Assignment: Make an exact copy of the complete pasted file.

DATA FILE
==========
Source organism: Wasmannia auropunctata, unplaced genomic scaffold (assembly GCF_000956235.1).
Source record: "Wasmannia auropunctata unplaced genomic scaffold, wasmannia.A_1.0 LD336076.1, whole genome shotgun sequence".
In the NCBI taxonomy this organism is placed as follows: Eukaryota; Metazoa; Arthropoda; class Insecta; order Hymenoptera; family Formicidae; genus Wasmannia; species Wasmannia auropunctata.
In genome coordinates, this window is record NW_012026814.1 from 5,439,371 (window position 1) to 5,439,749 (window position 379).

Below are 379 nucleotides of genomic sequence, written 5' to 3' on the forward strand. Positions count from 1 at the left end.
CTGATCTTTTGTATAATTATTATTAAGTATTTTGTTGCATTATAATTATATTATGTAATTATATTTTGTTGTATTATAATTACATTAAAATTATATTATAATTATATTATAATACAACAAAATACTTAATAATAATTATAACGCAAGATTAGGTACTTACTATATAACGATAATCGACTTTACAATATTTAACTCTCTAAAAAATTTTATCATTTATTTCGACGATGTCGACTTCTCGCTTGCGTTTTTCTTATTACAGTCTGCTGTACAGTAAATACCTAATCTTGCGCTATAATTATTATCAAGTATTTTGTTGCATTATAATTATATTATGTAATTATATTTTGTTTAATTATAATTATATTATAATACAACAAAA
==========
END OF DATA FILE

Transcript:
Source organism: Wasmannia auropunctata, unplaced genomic scaffold (assembly GCF_000956235.1).
Source record: "Wasmannia auropunctata unplaced genomic scaffold, wasmannia.A_1.0 LD336076.1, whole genome shotgun sequence".
In the NCBI taxonomy this organism is placed as follows: Eukaryota; Metazoa; Arthropoda; class Insecta; order Hymenoptera; family Formicidae; genus Wasmannia; species Wasmannia auropunctata.
In genome coordinates, this window is record NW_012026814.1 from 5,439,371 (window position 1) to 5,439,749 (window position 379).

Below are 379 nucleotides of genomic sequence, written 5' to 3' on the forward strand. Positions count from 1 at the left end.
CTGATCTTTTGTATAATTATTATTAAGTATTTTGTTGCATTATAATTATATTATGTAATTATATTTTGTTGTATTATAATTACATTAAAATTATATTATAATTATATTATAATACAACAAAATACTTAATAATAATTATAACGCAAGATTAGGTACTTACTATATAACGATAATCGACTTTACAATATTTAACTCTCTAAAAAATTTTATCATTTATTTCGACGATGTCGACTTCTCGCTTGCGTTTTTCTTATTACAGTCTGCTGTACAGTAAATACCTAATCTTGCGCTATAATTATTATCAAGTATTTTGTTGCATTATAATTATATTATGTAATTATATTTTGTTTAATTATAATTATATTATAATACAACAAAA